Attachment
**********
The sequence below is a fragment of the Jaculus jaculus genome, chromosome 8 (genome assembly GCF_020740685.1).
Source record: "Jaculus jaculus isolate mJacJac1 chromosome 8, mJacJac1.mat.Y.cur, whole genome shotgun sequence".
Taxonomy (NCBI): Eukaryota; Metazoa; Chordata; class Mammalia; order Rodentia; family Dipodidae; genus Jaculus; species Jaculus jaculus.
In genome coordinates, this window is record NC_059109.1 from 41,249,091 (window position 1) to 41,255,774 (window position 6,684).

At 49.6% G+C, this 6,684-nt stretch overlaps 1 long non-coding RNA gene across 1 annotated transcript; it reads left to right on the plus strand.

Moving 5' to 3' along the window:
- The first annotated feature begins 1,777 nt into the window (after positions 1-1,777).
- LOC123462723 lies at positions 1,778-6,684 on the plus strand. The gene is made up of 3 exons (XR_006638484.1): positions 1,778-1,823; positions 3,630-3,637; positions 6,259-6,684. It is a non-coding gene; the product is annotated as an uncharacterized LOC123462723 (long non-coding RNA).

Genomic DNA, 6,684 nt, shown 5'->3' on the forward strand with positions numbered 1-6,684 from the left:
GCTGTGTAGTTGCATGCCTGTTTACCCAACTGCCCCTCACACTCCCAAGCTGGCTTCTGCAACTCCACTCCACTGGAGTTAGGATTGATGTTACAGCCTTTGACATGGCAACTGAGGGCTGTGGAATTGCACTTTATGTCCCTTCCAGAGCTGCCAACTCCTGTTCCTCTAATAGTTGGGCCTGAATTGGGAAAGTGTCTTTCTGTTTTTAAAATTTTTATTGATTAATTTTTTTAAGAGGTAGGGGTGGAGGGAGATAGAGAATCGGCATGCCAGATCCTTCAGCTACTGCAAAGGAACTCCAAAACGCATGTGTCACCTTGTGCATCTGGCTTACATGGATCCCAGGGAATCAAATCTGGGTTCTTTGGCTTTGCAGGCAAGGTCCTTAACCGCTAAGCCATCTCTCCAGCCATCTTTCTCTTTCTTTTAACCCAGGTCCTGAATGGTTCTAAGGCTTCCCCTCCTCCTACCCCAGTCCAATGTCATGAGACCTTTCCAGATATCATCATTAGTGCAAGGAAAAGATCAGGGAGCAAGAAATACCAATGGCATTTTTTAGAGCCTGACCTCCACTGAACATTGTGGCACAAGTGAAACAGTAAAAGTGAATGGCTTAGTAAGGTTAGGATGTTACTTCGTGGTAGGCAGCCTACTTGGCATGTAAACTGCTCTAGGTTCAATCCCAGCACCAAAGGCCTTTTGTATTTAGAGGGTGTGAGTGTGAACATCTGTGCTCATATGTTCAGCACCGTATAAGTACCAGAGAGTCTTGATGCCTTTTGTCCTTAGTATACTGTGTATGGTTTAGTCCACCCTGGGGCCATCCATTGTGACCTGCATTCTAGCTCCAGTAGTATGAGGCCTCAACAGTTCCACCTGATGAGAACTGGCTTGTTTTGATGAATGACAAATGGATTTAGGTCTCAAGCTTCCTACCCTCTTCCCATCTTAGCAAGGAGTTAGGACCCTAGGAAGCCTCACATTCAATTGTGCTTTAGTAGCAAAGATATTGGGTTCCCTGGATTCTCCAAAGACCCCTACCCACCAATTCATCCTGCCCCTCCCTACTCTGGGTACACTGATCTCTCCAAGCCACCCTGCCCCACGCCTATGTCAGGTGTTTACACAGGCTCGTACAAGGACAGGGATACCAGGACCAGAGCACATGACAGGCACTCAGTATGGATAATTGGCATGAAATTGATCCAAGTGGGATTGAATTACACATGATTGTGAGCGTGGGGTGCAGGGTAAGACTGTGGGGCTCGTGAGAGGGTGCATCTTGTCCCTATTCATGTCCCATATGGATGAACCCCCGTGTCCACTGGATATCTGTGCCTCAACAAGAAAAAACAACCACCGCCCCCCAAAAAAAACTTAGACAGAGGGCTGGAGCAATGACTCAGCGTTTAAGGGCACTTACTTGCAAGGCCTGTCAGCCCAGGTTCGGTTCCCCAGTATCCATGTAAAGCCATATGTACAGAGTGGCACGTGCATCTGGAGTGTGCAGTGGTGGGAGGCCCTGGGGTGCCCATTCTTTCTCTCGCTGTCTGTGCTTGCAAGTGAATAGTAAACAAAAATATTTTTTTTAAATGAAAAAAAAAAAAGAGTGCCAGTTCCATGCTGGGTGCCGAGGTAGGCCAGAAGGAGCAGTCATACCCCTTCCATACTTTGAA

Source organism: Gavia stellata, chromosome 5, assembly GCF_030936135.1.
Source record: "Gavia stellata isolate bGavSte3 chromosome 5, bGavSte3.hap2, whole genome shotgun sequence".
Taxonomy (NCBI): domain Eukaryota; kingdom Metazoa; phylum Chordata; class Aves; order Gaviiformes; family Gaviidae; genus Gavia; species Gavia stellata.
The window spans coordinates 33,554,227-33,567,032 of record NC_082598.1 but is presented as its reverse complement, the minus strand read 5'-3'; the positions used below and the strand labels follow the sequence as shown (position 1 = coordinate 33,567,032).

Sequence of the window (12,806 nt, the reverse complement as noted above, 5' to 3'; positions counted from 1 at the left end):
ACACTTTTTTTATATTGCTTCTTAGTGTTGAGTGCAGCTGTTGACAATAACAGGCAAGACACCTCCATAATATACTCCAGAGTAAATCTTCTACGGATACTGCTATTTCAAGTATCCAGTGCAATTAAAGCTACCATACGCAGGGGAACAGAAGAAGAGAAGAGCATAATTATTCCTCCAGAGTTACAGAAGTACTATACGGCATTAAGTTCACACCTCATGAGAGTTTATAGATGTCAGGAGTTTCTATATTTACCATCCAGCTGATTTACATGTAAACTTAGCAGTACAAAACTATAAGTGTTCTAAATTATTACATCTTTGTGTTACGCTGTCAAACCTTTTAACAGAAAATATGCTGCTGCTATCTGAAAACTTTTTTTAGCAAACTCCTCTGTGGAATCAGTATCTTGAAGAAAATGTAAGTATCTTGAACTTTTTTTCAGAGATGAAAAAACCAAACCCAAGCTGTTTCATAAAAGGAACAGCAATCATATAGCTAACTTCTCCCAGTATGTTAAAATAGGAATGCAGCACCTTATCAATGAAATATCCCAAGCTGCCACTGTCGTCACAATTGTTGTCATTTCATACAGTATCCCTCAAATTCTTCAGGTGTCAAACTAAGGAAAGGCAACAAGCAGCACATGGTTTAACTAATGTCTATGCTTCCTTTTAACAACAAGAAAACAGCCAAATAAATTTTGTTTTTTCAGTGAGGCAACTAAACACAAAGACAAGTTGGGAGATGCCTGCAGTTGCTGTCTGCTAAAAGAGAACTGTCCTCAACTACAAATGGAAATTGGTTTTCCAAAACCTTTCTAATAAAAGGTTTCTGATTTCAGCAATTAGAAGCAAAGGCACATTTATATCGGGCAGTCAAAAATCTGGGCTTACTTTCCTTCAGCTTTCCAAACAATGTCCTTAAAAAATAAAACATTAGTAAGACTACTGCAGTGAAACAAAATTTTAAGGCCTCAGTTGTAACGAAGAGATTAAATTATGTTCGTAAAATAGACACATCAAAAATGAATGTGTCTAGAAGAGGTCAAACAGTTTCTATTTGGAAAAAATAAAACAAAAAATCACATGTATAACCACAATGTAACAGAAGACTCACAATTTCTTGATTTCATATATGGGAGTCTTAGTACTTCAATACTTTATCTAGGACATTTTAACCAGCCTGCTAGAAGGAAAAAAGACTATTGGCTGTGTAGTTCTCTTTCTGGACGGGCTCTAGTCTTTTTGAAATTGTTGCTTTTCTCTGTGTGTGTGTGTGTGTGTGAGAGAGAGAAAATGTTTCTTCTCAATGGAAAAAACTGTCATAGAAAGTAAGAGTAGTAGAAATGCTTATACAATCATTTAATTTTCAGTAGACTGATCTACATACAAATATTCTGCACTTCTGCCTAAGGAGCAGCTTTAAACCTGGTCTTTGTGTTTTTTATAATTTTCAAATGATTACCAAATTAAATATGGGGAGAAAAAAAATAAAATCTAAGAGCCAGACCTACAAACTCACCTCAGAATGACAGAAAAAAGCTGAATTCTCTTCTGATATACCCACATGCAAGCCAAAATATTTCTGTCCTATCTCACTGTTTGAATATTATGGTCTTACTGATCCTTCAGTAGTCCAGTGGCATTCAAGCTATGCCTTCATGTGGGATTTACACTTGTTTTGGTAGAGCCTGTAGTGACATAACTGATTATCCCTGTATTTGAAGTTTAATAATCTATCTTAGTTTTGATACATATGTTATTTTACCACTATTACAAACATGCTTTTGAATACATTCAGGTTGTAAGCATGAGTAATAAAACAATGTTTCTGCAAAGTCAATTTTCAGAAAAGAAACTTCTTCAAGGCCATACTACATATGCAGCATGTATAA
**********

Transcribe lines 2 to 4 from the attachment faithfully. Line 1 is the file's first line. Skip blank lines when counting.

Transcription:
Source record: "Jaculus jaculus isolate mJacJac1 chromosome 8, mJacJac1.mat.Y.cur, whole genome shotgun sequence".
Taxonomy (NCBI): Eukaryota; Metazoa; Chordata; class Mammalia; order Rodentia; family Dipodidae; genus Jaculus; species Jaculus jaculus.
In genome coordinates, this window is record NC_059109.1 from 41,249,091 (window position 1) to 41,255,774 (window position 6,684).